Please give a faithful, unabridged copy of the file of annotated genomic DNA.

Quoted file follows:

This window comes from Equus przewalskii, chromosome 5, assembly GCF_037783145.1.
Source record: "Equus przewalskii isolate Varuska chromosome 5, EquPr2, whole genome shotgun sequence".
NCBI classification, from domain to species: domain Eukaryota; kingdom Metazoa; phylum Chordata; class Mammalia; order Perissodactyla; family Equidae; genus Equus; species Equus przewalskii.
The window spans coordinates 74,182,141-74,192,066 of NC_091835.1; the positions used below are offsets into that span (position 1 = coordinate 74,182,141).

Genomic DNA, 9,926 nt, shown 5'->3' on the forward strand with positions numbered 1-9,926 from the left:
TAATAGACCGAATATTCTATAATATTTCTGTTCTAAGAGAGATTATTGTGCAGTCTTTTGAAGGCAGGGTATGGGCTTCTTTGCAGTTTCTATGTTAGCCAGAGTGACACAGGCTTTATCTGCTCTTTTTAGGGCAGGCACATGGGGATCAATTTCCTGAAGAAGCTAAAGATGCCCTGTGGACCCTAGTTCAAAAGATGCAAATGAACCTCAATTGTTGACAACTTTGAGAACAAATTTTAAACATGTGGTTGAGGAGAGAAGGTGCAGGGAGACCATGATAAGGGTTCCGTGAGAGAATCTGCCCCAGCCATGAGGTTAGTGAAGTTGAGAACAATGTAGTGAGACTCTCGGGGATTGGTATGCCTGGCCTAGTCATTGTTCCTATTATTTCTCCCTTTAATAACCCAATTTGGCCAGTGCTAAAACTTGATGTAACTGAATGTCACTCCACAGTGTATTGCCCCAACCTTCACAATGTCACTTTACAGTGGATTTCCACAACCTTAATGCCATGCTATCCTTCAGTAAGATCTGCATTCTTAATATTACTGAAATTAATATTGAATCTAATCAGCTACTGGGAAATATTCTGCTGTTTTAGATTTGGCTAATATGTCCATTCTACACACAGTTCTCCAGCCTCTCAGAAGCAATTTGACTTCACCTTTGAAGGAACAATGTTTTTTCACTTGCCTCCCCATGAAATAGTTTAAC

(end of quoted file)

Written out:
This window comes from Equus przewalskii, chromosome 5, assembly GCF_037783145.1.
Source record: "Equus przewalskii isolate Varuska chromosome 5, EquPr2, whole genome shotgun sequence".
NCBI classification, from domain to species: domain Eukaryota; kingdom Metazoa; phylum Chordata; class Mammalia; order Perissodactyla; family Equidae; genus Equus; species Equus przewalskii.
The window spans coordinates 74,182,141-74,192,066 of NC_091835.1; the positions used below are offsets into that span (position 1 = coordinate 74,182,141).

Genomic DNA, 9,926 nt, shown 5'->3' on the forward strand with positions numbered 1-9,926 from the left:
TAATAGACCGAATATTCTATAATATTTCTGTTCTAAGAGAGATTATTGTGCAGTCTTTTGAAGGCAGGGTATGGGCTTCTTTGCAGTTTCTATGTTAGCCAGAGTGACACAGGCTTTATCTGCTCTTTTTAGGGCAGGCACATGGGGATCAATTTCCTGAAGAAGCTAAAGATGCCCTGTGGACCCTAGTTCAAAAGATGCAAATGAACCTCAATTGTTGACAACTTTGAGAACAAATTTTAAACATGTGGTTGAGGAGAGAAGGTGCAGGGAGACCATGATAAGGGTTCCGTGAGAGAATCTGCCCCAGCCATGAGGTTAGTGAAGTTGAGAACAATGTAGTGAGACTCTCGGGGATTGGTATGCCTGGCCTAGTCATTGTTCCTATTATTTCTCCCTTTAATAACCCAATTTGGCCAGTGCTAAAACTTGATGTAACTGAATGTCACTCCACAGTGTATTGCCCCAACCTTCACAATGTCACTTTACAGTGGATTTCCACAACCTTAATGCCATGCTATCCTTCAGTAAGATCTGCATTCTTAATATTACTGAAATTAATATTGAATCTAATCAGCTACTGGGAAATATTCTGCTGTTTTAGATTTGGCTAATATGTCCATTCTACACACAGTTCTCCAGCCTCTCAGAAGCAATTTGACTTCACCTTTGAAGGAACAATGTTTTTTCACTTGCCTCCCCATGAAATAGTTTAAC